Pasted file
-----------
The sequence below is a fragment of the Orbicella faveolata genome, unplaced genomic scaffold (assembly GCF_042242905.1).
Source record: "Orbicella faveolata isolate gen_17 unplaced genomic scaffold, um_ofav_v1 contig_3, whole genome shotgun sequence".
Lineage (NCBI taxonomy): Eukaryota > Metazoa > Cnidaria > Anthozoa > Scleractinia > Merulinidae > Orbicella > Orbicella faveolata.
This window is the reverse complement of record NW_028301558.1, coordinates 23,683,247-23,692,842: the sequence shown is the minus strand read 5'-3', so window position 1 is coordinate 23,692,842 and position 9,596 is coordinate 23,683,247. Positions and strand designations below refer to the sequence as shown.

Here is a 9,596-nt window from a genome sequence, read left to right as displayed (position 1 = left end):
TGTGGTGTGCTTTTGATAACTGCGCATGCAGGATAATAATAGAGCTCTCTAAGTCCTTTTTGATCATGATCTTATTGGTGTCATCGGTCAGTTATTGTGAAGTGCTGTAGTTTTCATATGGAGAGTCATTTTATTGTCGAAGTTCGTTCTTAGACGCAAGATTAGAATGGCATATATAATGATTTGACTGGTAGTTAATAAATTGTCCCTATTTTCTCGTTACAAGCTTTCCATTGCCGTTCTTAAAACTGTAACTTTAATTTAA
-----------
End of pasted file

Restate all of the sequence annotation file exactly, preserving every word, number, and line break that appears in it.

The sequence below is a fragment of the Orbicella faveolata genome, unplaced genomic scaffold (assembly GCF_042242905.1).
Source record: "Orbicella faveolata isolate gen_17 unplaced genomic scaffold, um_ofav_v1 contig_3, whole genome shotgun sequence".
Lineage (NCBI taxonomy): Eukaryota > Metazoa > Cnidaria > Anthozoa > Scleractinia > Merulinidae > Orbicella > Orbicella faveolata.
This window is the reverse complement of record NW_028301558.1, coordinates 23,683,247-23,692,842: the sequence shown is the minus strand read 5'-3', so window position 1 is coordinate 23,692,842 and position 9,596 is coordinate 23,683,247. Positions and strand designations below refer to the sequence as shown.

Here is a 9,596-nt window from a genome sequence, read left to right as displayed (position 1 = left end):
TGTGGTGTGCTTTTGATAACTGCGCATGCAGGATAATAATAGAGCTCTCTAAGTCCTTTTTGATCATGATCTTATTGGTGTCATCGGTCAGTTATTGTGAAGTGCTGTAGTTTTCATATGGAGAGTCATTTTATTGTCGAAGTTCGTTCTTAGACGCAAGATTAGAATGGCATATATAATGATTTGACTGGTAGTTAATAAATTGTCCCTATTTTCTCGTTACAAGCTTTCCATTGCCGTTCTTAAAACTGTAACTTTAATTTAA